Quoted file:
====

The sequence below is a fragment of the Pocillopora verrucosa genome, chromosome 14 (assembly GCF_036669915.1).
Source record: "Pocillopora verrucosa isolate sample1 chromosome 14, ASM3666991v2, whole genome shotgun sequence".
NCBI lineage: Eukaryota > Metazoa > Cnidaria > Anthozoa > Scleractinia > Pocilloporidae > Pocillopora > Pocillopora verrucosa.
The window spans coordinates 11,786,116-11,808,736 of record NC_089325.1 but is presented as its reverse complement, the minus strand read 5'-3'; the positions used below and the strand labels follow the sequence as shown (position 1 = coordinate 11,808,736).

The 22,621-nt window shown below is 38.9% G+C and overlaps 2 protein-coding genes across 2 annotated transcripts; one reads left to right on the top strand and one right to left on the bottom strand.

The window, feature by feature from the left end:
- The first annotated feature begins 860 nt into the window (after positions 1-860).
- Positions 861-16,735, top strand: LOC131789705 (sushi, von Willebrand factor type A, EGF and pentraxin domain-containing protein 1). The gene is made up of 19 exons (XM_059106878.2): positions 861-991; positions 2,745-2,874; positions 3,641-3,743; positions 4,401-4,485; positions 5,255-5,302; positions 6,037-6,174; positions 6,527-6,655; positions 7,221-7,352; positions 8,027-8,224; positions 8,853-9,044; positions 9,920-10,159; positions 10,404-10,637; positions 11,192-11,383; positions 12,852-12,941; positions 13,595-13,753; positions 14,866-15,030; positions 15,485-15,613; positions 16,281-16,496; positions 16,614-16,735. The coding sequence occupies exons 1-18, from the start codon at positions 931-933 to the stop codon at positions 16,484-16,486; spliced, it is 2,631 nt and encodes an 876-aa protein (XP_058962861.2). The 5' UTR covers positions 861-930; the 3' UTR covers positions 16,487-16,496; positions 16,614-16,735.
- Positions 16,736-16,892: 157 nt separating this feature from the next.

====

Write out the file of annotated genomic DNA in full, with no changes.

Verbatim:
The sequence below is a fragment of the Pocillopora verrucosa genome, chromosome 14 (assembly GCF_036669915.1).
Source record: "Pocillopora verrucosa isolate sample1 chromosome 14, ASM3666991v2, whole genome shotgun sequence".
NCBI lineage: Eukaryota > Metazoa > Cnidaria > Anthozoa > Scleractinia > Pocilloporidae > Pocillopora > Pocillopora verrucosa.
The window spans coordinates 11,786,116-11,808,736 of record NC_089325.1 but is presented as its reverse complement, the minus strand read 5'-3'; the positions used below and the strand labels follow the sequence as shown (position 1 = coordinate 11,808,736).

The 22,621-nt window shown below is 38.9% G+C and overlaps 2 protein-coding genes across 2 annotated transcripts; one reads left to right on the top strand and one right to left on the bottom strand.

The window, feature by feature from the left end:
- The first annotated feature begins 860 nt into the window (after positions 1-860).
- Positions 861-16,735, top strand: LOC131789705 (sushi, von Willebrand factor type A, EGF and pentraxin domain-containing protein 1). The gene is made up of 19 exons (XM_059106878.2): positions 861-991; positions 2,745-2,874; positions 3,641-3,743; positions 4,401-4,485; positions 5,255-5,302; positions 6,037-6,174; positions 6,527-6,655; positions 7,221-7,352; positions 8,027-8,224; positions 8,853-9,044; positions 9,920-10,159; positions 10,404-10,637; positions 11,192-11,383; positions 12,852-12,941; positions 13,595-13,753; positions 14,866-15,030; positions 15,485-15,613; positions 16,281-16,496; positions 16,614-16,735. The coding sequence occupies exons 1-18, from the start codon at positions 931-933 to the stop codon at positions 16,484-16,486; spliced, it is 2,631 nt and encodes an 876-aa protein (XP_058962861.2). The 5' UTR covers positions 861-930; the 3' UTR covers positions 16,487-16,496; positions 16,614-16,735.
- Positions 16,736-16,892: 157 nt separating this feature from the next.